In this first episode of the third season of the SoundCloud podcast “The Online Movie Show,” film historian Michael Michaud provides rare insight into the off-screen world of the woman who changed the face of movie comedy: the one and only Mae West!
The 2001 anime spoof of “Star Wars” is so stuffed with inexplicable nonsense, you’ll likely get a few laughs out of if in the first ten minutes. And then get bored. And then begin fast forwarding until the very end. Thankfully the movie clocks in at a merciful forty five minutes in length; the rest of the film is all a lot of shots and scenes infringing on so many copyrights that it’s both impressive and moronic.
In 1984, “Police Academy” stormed in to theaters and helped define comedy for the eighties. Suddenly every profession in America was some kind of madcap misadventure, including being a stewardess, for some reason. “Stewardess School” is another take on the formula, this time with a group of misfits doing their damndest to train to become stewardesses, all the while getting naked, doing drugs, and experiencing some of the best stereotypes you can imagine. Filled with only the best C list TV stars, “Stewardess School” is passable entertainment if you keep in mind it’s trying its best to launch a series on the “Police Academy” formula.
If director Jan-Willem Breure’s documentary “Are All Men Pedohiles?” ever gets a wider distribution deal, it definitely needs a new title. The title of the film posits the film as a thesis about the potential for all men to be pedophiles in the making. In reality, Breure’s film is really about pedophilia as a while and what it means to be one and to identify one. The title makes the assertion that it tackles the potential for all men to be pedophiles, when Breure interviews all kinds of subjects about pedophilia. He even interviews female pedophiles during the mid-point of the movie. So while the title does in a sense tackle the theory that any attraction to children can be deemed as pedophilia, Breure offers the example that men and women can be pedophiles and have sexual attraction to children of all ages, hence the title is really a misnomer of a sorts.
For folks who like sex and grue wrapped up in a gory little bow, “Girls and Corpses” is surely to whet your appetite. “Girls and Corpses” is an entertaining horror magazine that spotlights the obscure corners of the horror world while allowing readers their own fantasies in the process. There’s spreads on facial make up that results in a grotesque gallery of facial rotting, old pictorials of women posing with skeletons and cadavers, explorations of mechanical art, as well as digital art, and a heavy emphasis on horror photography that explores taboo sexual practices.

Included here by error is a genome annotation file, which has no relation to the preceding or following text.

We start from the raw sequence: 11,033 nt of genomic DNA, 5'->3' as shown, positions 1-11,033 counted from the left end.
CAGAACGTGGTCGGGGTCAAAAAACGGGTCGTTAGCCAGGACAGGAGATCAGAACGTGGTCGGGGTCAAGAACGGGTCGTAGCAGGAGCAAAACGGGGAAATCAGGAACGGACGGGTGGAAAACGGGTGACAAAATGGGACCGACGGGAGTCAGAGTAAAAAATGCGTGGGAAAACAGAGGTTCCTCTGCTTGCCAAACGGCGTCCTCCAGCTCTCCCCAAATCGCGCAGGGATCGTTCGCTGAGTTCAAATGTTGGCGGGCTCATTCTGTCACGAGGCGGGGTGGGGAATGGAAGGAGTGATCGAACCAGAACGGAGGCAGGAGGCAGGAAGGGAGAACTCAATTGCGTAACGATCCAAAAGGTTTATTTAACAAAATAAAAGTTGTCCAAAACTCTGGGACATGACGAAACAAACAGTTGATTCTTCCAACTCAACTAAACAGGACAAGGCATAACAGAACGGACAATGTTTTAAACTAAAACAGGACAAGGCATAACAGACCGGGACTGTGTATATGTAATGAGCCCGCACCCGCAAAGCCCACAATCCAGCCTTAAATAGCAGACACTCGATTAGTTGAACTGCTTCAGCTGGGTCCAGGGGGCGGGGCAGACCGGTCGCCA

I remember watching a horror documentary about Dracula, and I forget who exactly said it, but during a screening of Frank Langella’s “Dracula,” two women in the audience admitted that they would completely allow Langella’s Dracula to take them with him and turn them, if they could just spend the night with him. In spite of the inherent attraction and allure of the vampires, men also have those female figures in horror that we wouldn’t mind spending the night with, even if it meant sacrificing our very lives, skin, blood, or brains. For the very reason those women would have given themselves to Dracula is the reason why many men would submit themselves to certain horror femmes. In spite of suffering a slow and possibly painful death, you’re almost guaranteed a night of head exploding, heart rupturing, love making that will leaving you a withered, soulless, but wide grinning corpse. To add to the endless hordes of horror geeks who’d offer themselves up to hot horror figures of the opposite sex, we list ten horror femmes we’d risk our very essence to spend one long night with.
You either know it as the title “Secrets of Sex” or the more aptly titled “Bizarre,” as director Antony Balch’s sexploitation horror anthology is clearly a film that lives up to such a title. Synapse re-releases this seventies gem in the guise of a sexploitation movie, but don’t be fooled. It is very much a horror film of the truest nature that’s reliant on the appeal of sexuality to lower the audiences guards. “Secrets of Sex” is such an unusually surreal piece of genre work that uses sex and the awakening of our sexual natures as a tool for incomparable horror. And through that it tells various stories through the mouth of an inexplicably placed mummified corpse that has seen the battle of the sexes waged for too long.
Jay Lee tries his damndest to take porn star retiree (how long will that last?) Jenna Jameson and posits her as the next B movie scream queen a la Linnea Quigley or Debbie Rochon and I have to set it straight that Jameson will not be the next anything in horror. Any and all attempts to gain some sense of pop culture standing, beyond being a famous porn star have been fruitless and quixotic (her comic proved that). However, as a person who was excited about and interested in seeing “Zombie Strippers!” Jameson isn’t that bad here and that’s because Lee doesn’t ask much from her beyond name recognition.